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Acoustic Room Impulse Response Shaping

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Version 2 2023-09-25, 02:08
Version 1 2021-11-23, 00:00
thesis
posted on 2021-11-23, 00:00 authored by Krishnan, Lakshmi

Impulse response shaping is a technique for modifying the characteristics of a linear channel to achieve desirable characteristics. The technique is well-known in the field of wireless communication. Acoustic impulse response shaping is used to reduce the effects of reverberation on audio signals propagating inside a room and is thus used for listening room compensation. This thesis addresses innovative approaches for acoustic impulse response shaping.  Many techniques have been proposed in the literature for canceling or reducing the effect of reverberation on the audio signal. Impulse response inversion attempts to completely cancel the effect of reverberations whereas impulse response shortening (or shaping) only partly equalizes the room impulse responses. Shortening has less stringent constraints than inversion and this can result in more robust solutions and thus more practically realizable systems.  Acoustic impulse response shaping works on measured room impulse responses and designs pre-filters to be placed before the loudspeakers so that the reverberation is reduced at the listening positions. When sampled, the room responses typically contain thousands or tens of thousands (N ) of samples. Thus, the shaping algorithm needs to be computationally fast and memory efficient in order to implement the system in real time. The techniques presented in the literature use interior point methods or steepest descent algorithms, which are computationally slow or require memory of the order of N² . This thesis presents shaping approaches based on the Dual Augmented Lagrangian Method (DALM), known in the literature on sparse reconstruction for its super-linear convergence. The method presented here also makes use of the concept of a Forward Adjoint Oracle (FAO) to make the shaping algorithm memory efficient. Thus, the thesis presents computationally fast and memory efficient shaping algorithms that can be used for practically realizable systems.  The thesis also presents robust shaping approaches. The measured room responses may contain measurement errors or noise and can vary from time to time. These variations may be due to changes in atmospheric conditions (such as temperature or humidity) or due to change in position of objects inside a room. While design approaches over multiple microphone positions have been proposed for design of filters that are robust to change in microphone positions, a more rigorous approach is statistical, involving the inclusion of some statistical constraints into the optimization problem. The thesis presents both the approaches viz., a computationally faster version (using DALM) of the already proposed design over multiple positions and a statistically robust shaping formulation. The latter limits the probability of large errors between expected and obtained response to be less than a specified value. This ensures that the solution is robust to variations in the room response.  The shaping algorithm works in the time domain, shaping the temporal characteristics of the room response to a desired form. The frequency response of the shaped response can contain potentially undesirable peaks and troughs. This thesis therefore presents an approach for an efficient projection to improve spectral flatness of the resultant response. This algorithm can be combined with the fast and memory efficient DALM based approach to achieve joint time and frequency shaping.  Finally, the thesis also presents a computationally fast algorithm based on DALM for pressure matching used in sound field reproduction. Impulse response shaping is applied in sound field reproduction, showing that the levels of pre-reverberation induced by a temperature change can be reduced. This application is different from impulse response shaping approaches presented in the previous chapters and highlights the flexibility of the algorithm developed in this thesis and its wide range of applications.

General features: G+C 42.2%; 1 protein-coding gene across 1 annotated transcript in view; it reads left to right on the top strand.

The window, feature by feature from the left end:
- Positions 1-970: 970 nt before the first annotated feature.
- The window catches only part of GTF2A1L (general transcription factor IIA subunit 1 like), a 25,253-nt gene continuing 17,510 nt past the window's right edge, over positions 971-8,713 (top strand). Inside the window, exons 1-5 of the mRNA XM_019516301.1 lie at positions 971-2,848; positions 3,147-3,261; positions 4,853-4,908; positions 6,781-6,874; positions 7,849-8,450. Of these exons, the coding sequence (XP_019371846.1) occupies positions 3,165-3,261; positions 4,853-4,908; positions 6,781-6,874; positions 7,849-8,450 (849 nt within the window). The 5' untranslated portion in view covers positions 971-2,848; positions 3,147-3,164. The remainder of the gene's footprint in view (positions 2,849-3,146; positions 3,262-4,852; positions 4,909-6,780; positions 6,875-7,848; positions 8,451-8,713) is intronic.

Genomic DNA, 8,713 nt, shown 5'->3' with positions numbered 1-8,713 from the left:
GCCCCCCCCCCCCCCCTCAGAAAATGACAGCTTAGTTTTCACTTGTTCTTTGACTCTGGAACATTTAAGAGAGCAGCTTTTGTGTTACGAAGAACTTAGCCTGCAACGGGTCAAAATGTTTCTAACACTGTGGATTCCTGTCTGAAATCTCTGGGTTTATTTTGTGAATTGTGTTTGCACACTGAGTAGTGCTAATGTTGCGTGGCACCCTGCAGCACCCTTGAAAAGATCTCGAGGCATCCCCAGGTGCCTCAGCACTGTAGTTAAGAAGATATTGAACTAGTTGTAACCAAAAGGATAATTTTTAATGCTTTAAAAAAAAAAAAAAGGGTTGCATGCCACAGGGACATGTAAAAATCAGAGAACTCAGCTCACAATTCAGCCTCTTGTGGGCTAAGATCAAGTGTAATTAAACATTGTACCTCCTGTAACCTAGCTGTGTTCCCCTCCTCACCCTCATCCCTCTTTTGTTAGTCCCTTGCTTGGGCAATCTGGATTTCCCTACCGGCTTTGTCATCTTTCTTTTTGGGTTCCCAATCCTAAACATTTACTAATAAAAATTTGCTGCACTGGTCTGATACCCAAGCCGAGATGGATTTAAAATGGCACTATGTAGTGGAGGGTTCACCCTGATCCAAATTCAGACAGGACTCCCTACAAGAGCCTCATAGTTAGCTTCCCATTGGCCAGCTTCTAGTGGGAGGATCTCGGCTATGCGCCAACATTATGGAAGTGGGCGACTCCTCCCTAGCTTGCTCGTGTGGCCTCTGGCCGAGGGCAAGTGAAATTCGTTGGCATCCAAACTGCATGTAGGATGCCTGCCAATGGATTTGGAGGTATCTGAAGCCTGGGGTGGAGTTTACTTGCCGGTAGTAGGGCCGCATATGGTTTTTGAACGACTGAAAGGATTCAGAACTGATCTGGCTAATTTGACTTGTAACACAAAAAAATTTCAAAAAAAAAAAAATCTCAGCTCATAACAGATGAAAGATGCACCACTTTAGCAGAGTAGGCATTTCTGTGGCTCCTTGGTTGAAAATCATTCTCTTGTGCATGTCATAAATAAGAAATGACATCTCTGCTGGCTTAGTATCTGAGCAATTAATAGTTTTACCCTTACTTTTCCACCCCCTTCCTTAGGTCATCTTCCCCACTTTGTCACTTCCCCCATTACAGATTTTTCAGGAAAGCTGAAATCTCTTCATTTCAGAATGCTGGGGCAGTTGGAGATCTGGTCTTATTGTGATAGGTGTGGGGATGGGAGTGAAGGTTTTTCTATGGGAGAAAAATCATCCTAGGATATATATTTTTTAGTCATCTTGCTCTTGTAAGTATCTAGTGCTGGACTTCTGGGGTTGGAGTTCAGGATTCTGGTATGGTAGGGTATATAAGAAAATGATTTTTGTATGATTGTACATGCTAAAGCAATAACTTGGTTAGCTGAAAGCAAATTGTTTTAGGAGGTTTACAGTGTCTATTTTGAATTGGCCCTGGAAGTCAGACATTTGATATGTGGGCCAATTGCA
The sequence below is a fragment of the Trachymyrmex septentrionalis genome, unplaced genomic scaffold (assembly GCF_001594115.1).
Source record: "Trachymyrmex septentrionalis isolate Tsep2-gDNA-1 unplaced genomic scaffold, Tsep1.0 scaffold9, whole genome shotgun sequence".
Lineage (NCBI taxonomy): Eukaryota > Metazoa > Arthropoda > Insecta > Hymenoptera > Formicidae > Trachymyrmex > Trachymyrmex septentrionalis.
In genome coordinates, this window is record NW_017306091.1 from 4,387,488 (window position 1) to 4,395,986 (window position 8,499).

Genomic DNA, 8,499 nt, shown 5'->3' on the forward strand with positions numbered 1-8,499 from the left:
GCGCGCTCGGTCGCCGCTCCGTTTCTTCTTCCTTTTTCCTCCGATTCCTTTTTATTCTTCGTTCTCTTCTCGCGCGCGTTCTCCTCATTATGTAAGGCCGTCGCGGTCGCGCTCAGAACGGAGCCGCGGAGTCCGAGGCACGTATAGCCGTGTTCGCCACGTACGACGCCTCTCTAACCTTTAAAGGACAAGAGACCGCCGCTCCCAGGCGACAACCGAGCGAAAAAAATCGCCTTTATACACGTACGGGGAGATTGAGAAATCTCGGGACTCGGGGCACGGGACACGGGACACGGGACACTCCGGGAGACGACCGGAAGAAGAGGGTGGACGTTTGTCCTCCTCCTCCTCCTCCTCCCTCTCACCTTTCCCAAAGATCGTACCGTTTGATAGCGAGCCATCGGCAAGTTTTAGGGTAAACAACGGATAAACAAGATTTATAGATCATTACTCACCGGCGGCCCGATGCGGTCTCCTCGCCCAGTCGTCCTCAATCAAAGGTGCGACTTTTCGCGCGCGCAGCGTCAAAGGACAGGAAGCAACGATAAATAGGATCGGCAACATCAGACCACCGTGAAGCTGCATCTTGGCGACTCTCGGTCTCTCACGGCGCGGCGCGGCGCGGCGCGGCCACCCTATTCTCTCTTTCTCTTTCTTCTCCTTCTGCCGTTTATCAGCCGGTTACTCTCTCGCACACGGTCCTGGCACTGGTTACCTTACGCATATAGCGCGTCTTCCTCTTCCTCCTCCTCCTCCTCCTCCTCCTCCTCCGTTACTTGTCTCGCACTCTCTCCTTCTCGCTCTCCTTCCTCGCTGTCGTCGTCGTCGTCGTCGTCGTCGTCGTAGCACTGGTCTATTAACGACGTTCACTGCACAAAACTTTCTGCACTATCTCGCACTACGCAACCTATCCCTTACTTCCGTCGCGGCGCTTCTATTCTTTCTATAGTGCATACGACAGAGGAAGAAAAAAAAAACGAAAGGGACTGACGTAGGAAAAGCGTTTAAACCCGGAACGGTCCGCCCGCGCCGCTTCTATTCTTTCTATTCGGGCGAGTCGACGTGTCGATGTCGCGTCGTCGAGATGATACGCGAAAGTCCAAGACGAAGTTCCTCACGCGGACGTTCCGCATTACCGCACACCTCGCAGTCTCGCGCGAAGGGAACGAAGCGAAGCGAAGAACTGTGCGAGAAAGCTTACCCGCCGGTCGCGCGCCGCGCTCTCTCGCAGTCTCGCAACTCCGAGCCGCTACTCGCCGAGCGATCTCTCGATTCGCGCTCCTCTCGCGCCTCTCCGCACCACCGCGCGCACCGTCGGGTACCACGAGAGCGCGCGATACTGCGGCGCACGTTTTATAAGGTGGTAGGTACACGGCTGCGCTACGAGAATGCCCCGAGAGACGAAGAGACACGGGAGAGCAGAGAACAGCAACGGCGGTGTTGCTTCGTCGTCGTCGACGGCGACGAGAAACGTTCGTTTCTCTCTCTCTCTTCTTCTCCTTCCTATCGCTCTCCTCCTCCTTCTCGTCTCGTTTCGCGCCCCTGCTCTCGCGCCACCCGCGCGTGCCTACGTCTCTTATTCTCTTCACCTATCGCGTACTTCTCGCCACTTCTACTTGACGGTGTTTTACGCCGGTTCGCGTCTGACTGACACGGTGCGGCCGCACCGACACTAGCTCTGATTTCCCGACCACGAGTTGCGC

History

Copyright Date

2017-01-01

Date of Award

2017-01-01

Publisher

Te Herenga Waka—Victoria University of Wellington

Rights License

Author Retains Copyright

Degree Discipline

Engineering

Degree Grantor

Te Herenga Waka—Victoria University of Wellington

Degree Level

Doctoral

Degree Name

Doctor of Philosophy

ANZSRC Type Of Activity code

3 APPLIED RESEARCH

Victoria University of Wellington Item Type

Awarded Doctoral Thesis

Language

en_NZ

Victoria University of Wellington School

School of Engineering and Computer Science

Advisors

Teal, Paul; Betlehem, Terence